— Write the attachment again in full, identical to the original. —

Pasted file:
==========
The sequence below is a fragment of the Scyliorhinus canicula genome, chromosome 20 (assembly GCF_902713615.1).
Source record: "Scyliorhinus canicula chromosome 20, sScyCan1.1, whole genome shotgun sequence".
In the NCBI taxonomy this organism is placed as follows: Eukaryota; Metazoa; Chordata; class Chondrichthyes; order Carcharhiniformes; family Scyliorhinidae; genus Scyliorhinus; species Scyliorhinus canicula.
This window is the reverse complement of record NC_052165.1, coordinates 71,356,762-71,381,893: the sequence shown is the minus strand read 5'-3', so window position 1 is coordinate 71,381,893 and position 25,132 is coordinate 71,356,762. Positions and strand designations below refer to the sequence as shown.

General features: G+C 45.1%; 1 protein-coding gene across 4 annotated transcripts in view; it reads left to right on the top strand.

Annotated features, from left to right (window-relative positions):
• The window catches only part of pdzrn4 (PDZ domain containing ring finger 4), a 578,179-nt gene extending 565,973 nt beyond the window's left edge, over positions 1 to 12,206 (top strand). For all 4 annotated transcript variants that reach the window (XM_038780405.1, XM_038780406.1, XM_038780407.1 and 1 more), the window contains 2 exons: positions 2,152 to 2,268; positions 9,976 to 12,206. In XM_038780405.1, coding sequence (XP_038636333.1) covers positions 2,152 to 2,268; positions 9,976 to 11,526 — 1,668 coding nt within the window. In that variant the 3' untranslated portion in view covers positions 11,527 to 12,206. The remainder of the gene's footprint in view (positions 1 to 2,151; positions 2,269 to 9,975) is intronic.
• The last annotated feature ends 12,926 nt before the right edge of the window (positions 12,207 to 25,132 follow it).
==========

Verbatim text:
The sequence below is a fragment of the Scyliorhinus canicula genome, chromosome 20 (assembly GCF_902713615.1).
Source record: "Scyliorhinus canicula chromosome 20, sScyCan1.1, whole genome shotgun sequence".
In the NCBI taxonomy this organism is placed as follows: Eukaryota; Metazoa; Chordata; class Chondrichthyes; order Carcharhiniformes; family Scyliorhinidae; genus Scyliorhinus; species Scyliorhinus canicula.
This window is the reverse complement of record NC_052165.1, coordinates 71,356,762-71,381,893: the sequence shown is the minus strand read 5'-3', so window position 1 is coordinate 71,381,893 and position 25,132 is coordinate 71,356,762. Positions and strand designations below refer to the sequence as shown.

General features: G+C 45.1%; 1 protein-coding gene across 4 annotated transcripts in view; it reads left to right on the top strand.

Annotated features, from left to right (window-relative positions):
• The window catches only part of pdzrn4 (PDZ domain containing ring finger 4), a 578,179-nt gene extending 565,973 nt beyond the window's left edge, over positions 1 to 12,206 (top strand). For all 4 annotated transcript variants that reach the window (XM_038780405.1, XM_038780406.1, XM_038780407.1 and 1 more), the window contains 2 exons: positions 2,152 to 2,268; positions 9,976 to 12,206. In XM_038780405.1, coding sequence (XP_038636333.1) covers positions 2,152 to 2,268; positions 9,976 to 11,526 — 1,668 coding nt within the window. In that variant the 3' untranslated portion in view covers positions 11,527 to 12,206. The remainder of the gene's footprint in view (positions 1 to 2,151; positions 2,269 to 9,975) is intronic.
• The last annotated feature ends 12,926 nt before the right edge of the window (positions 12,207 to 25,132 follow it).